Despite recovery efforts still underway, the Wilmington, N.C., real estate market seems to have rebounded from Hurricane Florence as November’s number of home sales was the most for the month since the height of the housing bubble.
“Home sales in New Hanover County in November were up slightly but about the same as November 2017. Still, the 371 home sales was the best November since 2005,” wrote Wade Wilson, a Realtor with Coldwell Banker Sea Coast Advantage, who puts together a monthly newsletter detailing Wilmington’s real estate scene.
The Wilmington region’s home sales were outpacing last year until Hurricane Florence roared through the region, making landfall September 14 as a Category 1 storm before stalling and drenching Wilmington with 23 inches of rain.
“Year-to-date, sales are up just 1% from last year. Sales were up 6% until September, when a hurricane had a big impact on the numbers,” Wilson wrote.
Sales in Southeastern North Carolina, including Brunswick and Pender counties, also weathered Florence’s visit, with sales up 5% year-to-date.
Prices also are bouncing back, with the average sales price hitting a four-month high last month at just over $314,000. Year-to-date, the average sales price at nearly $308,000 is up 2% over last year’s average of $303,000.
But not all key metrics tracked by the tri-county MLS system were rosy in November.
The hurricane is likely to blame for an available real estate inventory of just 1,243 homes for sale, which is the lowest number Wilson has seen since he began tracking New Hanover County’s real estate in 2007, he said.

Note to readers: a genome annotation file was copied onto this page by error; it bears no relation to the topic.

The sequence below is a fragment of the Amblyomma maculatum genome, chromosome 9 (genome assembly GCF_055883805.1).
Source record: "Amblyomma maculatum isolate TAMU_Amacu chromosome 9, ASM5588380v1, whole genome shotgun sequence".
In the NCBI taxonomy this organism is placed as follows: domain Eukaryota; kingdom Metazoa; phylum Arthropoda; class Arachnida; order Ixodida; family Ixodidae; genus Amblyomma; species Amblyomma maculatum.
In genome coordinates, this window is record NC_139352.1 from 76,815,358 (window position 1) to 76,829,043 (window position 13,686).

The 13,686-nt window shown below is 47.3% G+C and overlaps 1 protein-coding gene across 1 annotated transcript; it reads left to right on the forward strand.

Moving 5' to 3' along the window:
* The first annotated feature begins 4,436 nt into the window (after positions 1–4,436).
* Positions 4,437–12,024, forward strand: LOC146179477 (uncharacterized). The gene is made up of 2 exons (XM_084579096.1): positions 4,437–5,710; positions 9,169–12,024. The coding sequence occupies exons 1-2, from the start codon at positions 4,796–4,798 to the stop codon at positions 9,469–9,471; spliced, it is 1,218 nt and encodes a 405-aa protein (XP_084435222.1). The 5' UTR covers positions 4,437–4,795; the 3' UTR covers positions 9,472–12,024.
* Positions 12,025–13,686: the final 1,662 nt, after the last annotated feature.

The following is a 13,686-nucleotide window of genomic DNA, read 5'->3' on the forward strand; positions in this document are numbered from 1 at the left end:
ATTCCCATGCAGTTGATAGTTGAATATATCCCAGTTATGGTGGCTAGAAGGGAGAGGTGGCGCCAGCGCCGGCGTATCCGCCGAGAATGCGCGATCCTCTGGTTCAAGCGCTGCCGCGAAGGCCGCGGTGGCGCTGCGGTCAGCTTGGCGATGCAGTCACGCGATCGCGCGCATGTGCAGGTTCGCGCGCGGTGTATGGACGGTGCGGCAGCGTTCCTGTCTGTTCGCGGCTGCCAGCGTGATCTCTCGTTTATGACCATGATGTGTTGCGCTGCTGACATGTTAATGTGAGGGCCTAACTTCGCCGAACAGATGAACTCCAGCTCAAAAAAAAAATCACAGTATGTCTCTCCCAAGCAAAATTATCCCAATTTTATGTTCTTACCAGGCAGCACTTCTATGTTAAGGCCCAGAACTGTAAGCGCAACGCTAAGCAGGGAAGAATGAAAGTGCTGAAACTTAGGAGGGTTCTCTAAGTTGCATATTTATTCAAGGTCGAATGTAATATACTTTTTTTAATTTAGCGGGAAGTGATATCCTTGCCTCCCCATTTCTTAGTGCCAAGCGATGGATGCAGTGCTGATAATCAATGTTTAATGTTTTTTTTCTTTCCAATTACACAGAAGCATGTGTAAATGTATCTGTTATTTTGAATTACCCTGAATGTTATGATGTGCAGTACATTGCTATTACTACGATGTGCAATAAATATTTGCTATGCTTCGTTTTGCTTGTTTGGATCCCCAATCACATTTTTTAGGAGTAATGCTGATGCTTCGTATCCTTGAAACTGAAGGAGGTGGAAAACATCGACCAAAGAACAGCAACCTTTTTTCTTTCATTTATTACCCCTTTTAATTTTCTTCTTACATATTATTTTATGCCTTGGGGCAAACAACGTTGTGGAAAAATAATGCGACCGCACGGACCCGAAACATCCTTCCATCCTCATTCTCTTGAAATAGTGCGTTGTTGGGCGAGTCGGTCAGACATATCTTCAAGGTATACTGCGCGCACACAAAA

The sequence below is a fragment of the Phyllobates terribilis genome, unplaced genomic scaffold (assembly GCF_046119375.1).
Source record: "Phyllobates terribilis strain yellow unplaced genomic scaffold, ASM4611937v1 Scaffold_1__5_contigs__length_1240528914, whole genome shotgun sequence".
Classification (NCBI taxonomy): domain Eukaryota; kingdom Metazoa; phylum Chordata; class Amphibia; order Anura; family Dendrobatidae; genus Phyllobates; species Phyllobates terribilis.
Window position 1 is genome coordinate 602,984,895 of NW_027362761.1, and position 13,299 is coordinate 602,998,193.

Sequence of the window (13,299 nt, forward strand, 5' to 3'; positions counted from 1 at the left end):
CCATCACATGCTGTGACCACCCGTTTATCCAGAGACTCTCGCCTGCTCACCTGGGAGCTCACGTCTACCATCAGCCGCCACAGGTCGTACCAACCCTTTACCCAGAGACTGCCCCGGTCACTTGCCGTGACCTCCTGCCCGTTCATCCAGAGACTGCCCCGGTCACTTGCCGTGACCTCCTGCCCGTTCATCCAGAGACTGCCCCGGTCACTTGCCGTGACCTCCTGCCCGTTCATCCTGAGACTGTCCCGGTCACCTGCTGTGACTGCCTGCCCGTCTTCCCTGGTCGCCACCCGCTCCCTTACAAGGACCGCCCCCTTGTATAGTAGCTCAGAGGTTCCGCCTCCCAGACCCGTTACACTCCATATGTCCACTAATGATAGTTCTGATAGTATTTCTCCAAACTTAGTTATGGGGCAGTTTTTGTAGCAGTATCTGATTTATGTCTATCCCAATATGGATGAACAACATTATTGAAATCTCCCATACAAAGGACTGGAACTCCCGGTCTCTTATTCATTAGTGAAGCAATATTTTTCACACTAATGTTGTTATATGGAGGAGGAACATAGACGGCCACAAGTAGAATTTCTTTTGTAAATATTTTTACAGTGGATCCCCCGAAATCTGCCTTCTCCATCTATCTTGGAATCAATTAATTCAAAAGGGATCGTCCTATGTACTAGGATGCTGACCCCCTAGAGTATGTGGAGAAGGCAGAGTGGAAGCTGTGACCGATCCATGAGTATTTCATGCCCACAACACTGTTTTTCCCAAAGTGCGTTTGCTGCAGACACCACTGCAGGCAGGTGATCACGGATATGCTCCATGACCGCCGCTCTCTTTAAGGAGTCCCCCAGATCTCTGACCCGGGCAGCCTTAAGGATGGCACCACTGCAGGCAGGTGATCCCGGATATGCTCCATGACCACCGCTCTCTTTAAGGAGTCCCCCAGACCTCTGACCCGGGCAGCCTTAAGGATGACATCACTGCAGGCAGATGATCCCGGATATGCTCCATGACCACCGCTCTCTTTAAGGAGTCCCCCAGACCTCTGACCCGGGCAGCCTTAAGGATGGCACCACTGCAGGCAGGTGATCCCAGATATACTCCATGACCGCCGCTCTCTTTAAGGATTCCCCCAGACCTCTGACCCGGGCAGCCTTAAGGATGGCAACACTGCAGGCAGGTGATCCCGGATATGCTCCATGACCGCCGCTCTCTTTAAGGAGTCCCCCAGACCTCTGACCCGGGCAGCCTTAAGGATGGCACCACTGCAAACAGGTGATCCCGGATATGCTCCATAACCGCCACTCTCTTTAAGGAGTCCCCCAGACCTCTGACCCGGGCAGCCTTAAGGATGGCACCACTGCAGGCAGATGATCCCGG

“The market probably lost a lot of inventory due to damage to homes, so inventory may rise as homes get repaired,” Wilson wrote.
Those losses in inventory seem to register even higher in the New Hanover County beach communities where, based on the 2017 average, Wrightsville Beach was down 42%, Carolina Beach was down 28% and Kure Beach was down 9%.
Another factor is the annual decline in homes on the market, a downward slope that stretches from the end of the year through February.
Still, Wilson said if sellers are thinking right, now is the perfect time to hit the market because the competition is slim.
“Last month we saw 371 homes sell, but there are only 1,200 and some on the market,” he said Monday. “You’ve got to like your odds. This time of year, the buyers that are looking tend to be more serious.”
Overall, Wilson said he foresees 2018 matching last year when the books are closed on December — a case that could have been much worse after a major hurricane.
“We’re going to end up equal to last year, which on the one hand is not great but on the other hand, last year was pretty darn good,” he said. “So you can’t be too upset.”
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